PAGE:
TYLER — Tyler native Cole Ihrig and his family say they are excited to be a part of the continued revitalization efforts in downtown.
Ihrig, his wife, Maggie, and her parents have plans to redevelop a vacant downtown building that once housed a soul food cafe, at 403 N. Spring Ave., to provide family housing and office space.
Ihrig, a commercial real estate agent with Patterson Commercial Property Group, said the project is still in its early phases he waits on architectural plans.
“We are excited about this project and to have the opportunity to redevelop the building into a mixed use property,” he said.
He said they hope to have three or four rental apartment units for families, including one he hopes can be used as an Airbnb rental. The front corner of the one-story building will be an office.
Russell Patterson, owner of Patterson Commercial Property Group, represented the seller of the building, and Ihrig said he realized how interesting the building is.
“It’s pretty neat, and it’s got the exposed brick walls, and I just felt like it could be a cool thing to add to downtown,” he said. “There’s just so much going on (downtown), and we were just jumping at the opportunity and seeing if we could join in and help bring (the building) back.”
Ihrig, who graduated from Bishop Thomas K. Gorman Catholic School in 2012, said he and his wife were high school sweethearts and went to the University of Alabama together. The couple moved back to Tyler four years ago and have two young children.
“I love downtown. When we moved back to this building, I was excited, and I grew up not far from here,” he said. “I love the brick streets. My wife loves it here.”
He noted how much redevelopment and revitalization activity is going on downtown, such as Sam Scarborough’s apartments under construction at 527 W. Erwin St.
“I think things are expanding and felt like it was a good spot,” Ihrig said. “My wife, she’s got a talent for picking out things that go.”
Ihrig said he represented the buyer, JC Real Estate Investments, LLC, which includes himself, his wife and his in-laws.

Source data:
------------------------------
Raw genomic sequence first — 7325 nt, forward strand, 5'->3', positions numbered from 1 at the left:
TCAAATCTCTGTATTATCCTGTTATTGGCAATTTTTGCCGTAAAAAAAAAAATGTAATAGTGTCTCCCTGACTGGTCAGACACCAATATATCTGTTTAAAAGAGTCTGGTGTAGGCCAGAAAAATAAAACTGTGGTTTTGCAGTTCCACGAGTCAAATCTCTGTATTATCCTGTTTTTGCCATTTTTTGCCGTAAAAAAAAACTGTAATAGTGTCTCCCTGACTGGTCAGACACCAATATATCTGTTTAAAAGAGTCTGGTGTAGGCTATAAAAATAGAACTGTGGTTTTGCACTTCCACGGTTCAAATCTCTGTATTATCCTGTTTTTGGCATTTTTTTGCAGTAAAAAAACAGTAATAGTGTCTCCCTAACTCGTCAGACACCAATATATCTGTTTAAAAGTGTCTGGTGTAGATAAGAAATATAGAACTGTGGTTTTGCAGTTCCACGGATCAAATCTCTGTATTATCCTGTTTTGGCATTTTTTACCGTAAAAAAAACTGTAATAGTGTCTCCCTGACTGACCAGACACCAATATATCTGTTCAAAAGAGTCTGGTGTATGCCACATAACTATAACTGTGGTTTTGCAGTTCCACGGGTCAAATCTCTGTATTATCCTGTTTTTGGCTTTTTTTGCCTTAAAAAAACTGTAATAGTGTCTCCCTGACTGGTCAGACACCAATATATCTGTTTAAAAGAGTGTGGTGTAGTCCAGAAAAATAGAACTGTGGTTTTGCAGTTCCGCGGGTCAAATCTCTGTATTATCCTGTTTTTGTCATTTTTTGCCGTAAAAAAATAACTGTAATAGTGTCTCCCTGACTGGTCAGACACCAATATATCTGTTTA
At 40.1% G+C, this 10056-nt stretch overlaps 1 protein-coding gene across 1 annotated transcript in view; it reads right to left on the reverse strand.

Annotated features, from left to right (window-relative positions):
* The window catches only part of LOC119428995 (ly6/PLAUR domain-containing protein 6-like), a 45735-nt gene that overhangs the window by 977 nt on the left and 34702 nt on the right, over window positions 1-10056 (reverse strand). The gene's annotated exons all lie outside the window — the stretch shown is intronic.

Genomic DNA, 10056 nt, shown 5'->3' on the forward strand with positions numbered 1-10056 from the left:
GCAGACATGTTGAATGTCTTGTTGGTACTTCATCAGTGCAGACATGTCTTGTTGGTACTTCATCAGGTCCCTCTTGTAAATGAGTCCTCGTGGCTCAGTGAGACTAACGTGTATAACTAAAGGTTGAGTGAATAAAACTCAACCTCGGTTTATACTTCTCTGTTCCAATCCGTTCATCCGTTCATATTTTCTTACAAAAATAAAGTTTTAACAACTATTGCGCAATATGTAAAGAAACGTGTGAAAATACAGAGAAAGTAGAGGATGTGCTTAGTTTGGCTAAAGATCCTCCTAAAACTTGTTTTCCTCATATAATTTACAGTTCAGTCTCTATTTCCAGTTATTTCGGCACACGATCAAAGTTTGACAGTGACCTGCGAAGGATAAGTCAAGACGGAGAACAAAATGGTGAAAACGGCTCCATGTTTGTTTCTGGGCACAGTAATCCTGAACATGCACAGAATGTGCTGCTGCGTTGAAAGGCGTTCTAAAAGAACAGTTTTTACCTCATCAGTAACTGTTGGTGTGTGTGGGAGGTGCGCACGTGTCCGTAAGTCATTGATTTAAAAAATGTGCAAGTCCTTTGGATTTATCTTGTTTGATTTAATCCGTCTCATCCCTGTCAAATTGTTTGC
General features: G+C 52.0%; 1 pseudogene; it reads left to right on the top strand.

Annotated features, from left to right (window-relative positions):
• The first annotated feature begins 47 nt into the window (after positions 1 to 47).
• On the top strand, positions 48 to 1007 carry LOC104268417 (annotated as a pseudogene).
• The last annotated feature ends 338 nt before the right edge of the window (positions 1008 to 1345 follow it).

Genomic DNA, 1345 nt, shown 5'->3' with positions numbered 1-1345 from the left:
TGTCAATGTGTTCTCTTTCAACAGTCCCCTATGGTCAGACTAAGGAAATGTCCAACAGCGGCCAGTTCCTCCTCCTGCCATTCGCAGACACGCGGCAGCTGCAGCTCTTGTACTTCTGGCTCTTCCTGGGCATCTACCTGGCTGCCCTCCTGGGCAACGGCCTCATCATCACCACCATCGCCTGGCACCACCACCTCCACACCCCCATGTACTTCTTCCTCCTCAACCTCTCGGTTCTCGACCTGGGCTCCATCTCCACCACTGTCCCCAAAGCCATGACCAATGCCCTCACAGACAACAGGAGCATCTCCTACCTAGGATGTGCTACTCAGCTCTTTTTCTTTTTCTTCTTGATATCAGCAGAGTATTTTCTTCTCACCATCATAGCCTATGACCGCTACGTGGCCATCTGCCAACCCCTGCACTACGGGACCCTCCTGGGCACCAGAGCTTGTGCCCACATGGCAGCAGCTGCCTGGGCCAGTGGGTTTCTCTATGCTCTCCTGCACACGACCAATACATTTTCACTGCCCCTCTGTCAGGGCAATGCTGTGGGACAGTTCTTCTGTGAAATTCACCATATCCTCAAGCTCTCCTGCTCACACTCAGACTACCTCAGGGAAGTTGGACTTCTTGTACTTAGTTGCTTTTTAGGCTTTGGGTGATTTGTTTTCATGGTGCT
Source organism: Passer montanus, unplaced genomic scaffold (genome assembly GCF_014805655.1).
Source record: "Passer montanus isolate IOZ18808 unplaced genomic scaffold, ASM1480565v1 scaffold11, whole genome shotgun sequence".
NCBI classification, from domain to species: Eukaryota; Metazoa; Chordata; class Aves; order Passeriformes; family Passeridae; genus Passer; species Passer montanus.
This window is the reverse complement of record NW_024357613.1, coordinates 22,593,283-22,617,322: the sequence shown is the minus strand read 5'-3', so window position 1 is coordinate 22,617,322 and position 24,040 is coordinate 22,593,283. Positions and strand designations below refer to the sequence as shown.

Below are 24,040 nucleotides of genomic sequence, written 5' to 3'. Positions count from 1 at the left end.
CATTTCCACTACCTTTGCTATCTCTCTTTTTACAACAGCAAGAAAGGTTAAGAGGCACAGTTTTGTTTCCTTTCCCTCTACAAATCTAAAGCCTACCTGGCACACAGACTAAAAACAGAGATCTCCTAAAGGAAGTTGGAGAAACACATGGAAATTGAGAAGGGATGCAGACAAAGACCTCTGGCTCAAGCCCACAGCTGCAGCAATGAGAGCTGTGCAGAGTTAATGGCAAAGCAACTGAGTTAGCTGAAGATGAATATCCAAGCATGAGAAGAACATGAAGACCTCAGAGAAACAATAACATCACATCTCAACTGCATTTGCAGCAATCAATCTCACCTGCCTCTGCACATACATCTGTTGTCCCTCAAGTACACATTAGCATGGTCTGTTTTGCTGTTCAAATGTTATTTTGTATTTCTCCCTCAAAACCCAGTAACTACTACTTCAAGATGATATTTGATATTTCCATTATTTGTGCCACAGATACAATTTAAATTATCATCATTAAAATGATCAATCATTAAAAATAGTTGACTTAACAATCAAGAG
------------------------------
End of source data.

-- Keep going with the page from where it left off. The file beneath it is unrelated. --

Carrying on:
The plans are try to make the structure as “urban and upscale” as possible without changing too much, such as maintaining the exposed ceiling and brick walls, he said.
“The two of us are doing this with my in-laws. She and I are 50-50 partners with them, and we’re excited to get in and do something,” Ihrig said. “I’m hoping for a real cool turnout with it. We are going to have to pull things out, and there will be some new things, but we’re trying to keep it as fitting with downtown as we can. We want to keep the historic value as much as we can.”
He also wanted to add to the amount of housing opportunities in downtown Tyler.
“There’s a lot of people that do live downtown, but I’ve heard it’s a hard place to lease down here. I felt like there was a need,” Ihrig said.”You’ve three multi-story office buildings for lease (nearby). So I didn’t want to make it more office. I just felt like this front corner would be cool to have an office retail set-up, maybe someone like an insurance agent or an attorney that needs a drive-up area for people to come in.”
Amber Varona, city of Tyler Main Street director, said city officials are glad to see the new development and momentum in downtown.
“Most vacant buildings in the area have started the revitalization process or have plans to start soon,” she said. “Downtown will look completely different in just a few years, and we cannot wait.”
Ihrig said the plan is to have the development complete by next spring, and he should have a better timeline as architectural drawing and contractor bids come in. Each apartment will have its own door for people to walk straight in.
“I like the proximity to these (neighboring) buildings, to the square. I felt it’s close to walking distance and off-street parking there so people won’t have to park on the street,” he said. “It seemed like a good opportunity. I’m excited to get the ball rolling and get construction going.”